Model-Based Design assists DSP designers with FPGA integration

8Model-Based Design enables engineers to quickly implement and verify their algorithms on FPGAs in a workflow that can be used by engineers with or without FPGA design experience. This method also allows for easier refinements for shorter design iterations and higher levels of abstraction to facilitate the next generation of embedded FPGA devices.

Designers of Digital Signal Processing (DSP) algorithms, who are accustomed to programming processors, are turning to Field Programmable Gate Arrays (FPGAs) to gain performance advantages that come from running algorithms in dedicated hardware. However, they are often challenged by the new workflow. Unlike software development, hardware development requires engineers to think parallel, where algorithmic components execute in parallel. Other obstacles include learning the Verilog or VHDL language, mastering new IDEs from FPGA vendors, and understanding esoteric terms such as multi-cycle path and delay balancing.

Fortunately, design methodologies and tools are now available to automate the implementation of DSP algorithms on FPGAs from a system-level model. The workflow for transforming DSP algorithms into hardware consists of four steps, illustrated in Figure 1.

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Figure 1: Workflow for transforming DSP algorithms into hardware.

Market trends

Data from Xilinx and Altera show that nearly 35 percent of FPGAs are deployed in DSP applications such as wireless communications[1]. By introducing embedded FPGA devices based on ARM processors, these two vendors anticipate that more DSP applications will migrate to these integrated platforms.

Model-Based Design provides a workflow well suited to take advantage of these leading-edge silicon technologies. Automatic C and HDL code-generation technologies can greatly accelerate the development of DSP applications on these newer platforms. Automatic HDL code generation is particularly helpful for algorithm designers who are new to HDL and unfamiliar with FPGA design tools.

Because automatic HDL code generation is faster than manual hand-coding, engineers can invest some of their time savings to produce higher-quality fixed-point algorithms in the detailed design phase. This approach enables engineers to produce viable FPGA prototypes faster than with a manual workflow, as shown in Figure 2.

This illustration shows how engineers often abbreviate the detailed design phase in an attempt to begin the hardware development phase to meet development schedules. In practice, engineers will revisit the detailed-design phase during the HDL creation phase as they discover that the fixed-point algorithm is not meeting system requirements. These iterations contribute to an elongated HDL creation phase, as depicted by the long purple bar in the manual HDL coding workflow shown in Figure 2. These delays can also result in design compromises, such as glue logic or design patches.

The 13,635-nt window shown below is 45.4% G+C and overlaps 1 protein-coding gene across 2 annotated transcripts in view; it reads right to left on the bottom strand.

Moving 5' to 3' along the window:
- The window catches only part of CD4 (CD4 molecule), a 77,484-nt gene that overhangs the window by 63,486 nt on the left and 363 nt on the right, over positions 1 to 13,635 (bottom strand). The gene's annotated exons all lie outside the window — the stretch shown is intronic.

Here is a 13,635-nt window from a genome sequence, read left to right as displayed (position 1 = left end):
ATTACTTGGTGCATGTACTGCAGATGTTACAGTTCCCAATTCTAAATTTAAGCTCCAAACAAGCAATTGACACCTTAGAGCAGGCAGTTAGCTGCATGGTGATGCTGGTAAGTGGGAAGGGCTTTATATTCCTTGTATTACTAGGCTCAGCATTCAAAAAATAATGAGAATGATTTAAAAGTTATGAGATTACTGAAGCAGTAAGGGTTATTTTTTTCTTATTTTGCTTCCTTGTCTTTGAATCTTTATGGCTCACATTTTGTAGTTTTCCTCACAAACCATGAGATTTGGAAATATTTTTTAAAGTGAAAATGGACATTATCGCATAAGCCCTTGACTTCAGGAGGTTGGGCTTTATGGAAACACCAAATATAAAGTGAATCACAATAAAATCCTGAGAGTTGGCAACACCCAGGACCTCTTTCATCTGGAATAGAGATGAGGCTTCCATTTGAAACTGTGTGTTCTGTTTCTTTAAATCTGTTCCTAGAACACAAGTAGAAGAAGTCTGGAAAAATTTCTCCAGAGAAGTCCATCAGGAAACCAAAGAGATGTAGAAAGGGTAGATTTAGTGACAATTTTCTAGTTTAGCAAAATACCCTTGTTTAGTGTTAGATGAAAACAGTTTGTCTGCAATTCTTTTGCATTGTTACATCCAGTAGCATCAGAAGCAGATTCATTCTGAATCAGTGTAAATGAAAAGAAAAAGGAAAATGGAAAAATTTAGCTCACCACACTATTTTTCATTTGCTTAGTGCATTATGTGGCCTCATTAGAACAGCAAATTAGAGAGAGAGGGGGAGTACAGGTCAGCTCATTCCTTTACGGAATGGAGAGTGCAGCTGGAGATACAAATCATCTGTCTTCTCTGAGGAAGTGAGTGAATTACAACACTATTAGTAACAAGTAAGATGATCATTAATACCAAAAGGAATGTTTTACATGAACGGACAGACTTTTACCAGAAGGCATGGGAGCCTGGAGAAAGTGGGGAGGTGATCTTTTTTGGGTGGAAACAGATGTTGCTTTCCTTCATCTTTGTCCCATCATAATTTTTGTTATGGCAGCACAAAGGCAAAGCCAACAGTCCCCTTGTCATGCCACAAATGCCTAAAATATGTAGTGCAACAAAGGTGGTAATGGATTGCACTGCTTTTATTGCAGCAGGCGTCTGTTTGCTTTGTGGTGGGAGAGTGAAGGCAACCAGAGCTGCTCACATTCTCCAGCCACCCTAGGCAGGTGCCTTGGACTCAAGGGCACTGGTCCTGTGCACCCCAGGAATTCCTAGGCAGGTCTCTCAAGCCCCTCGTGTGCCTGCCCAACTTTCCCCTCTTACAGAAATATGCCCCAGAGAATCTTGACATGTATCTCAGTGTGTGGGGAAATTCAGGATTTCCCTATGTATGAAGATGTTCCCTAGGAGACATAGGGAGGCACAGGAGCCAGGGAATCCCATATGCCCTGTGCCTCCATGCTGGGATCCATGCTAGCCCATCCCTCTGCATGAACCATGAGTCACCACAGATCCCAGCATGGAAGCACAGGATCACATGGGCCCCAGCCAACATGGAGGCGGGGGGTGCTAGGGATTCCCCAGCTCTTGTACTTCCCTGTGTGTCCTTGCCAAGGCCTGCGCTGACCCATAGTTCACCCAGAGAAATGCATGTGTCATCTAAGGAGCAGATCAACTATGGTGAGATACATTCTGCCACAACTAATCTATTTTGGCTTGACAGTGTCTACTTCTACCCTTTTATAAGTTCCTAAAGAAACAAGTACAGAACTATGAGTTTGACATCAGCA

The rest of this article describes how engineers can use Model-Based Design to implement their DSP algorithms on FPGAs more quickly than with a manual coding process.

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Figure 2: Hardware design using Model-Based Design for shorter design cycles, faster prototype development, and rapid design iterations[2
(Click graphic to zoom by 1.7x)
.]

Step 1: Modeling DSP algorithms

Investing time to design algorithms using modeling and simulation at the system level before selecting an architecture ultimately leads to better-performing systems. By working at a high level of abstraction, engineers can quickly evaluate multiple types of algorithms and architectures for specified design constraints.

For example, engineers can analyze the effect of fixed-point quantization early in the design process and optimize the word length to yield smaller and more power-efficient implementations. In the example illustrated in Figure 3, fixed-point analysis decreased the word length by as much as 8 bits.

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Figure 3: Using fixed-point analysis to identify optimal word lengths and fraction lengths for more-efficient hardware designs.
(Click graphic to zoom by 1.5x)

Step 2: Generating HDL code

Verilog and VHDL are industry-standard HDLs used to design FPGAs. The vast majority of FPGA design is done using handwritten HDL code. Recent technology enhancements provide a way to automatically generate HDL code from high-level system models. Automatic HDL code generation provides several important benefits, enabling engineers to:

·    Quickly prototype the DSP algorithm on FPGAs

·    Iterate on different algorithm design choices faster

·    Better reuse algorithmic development work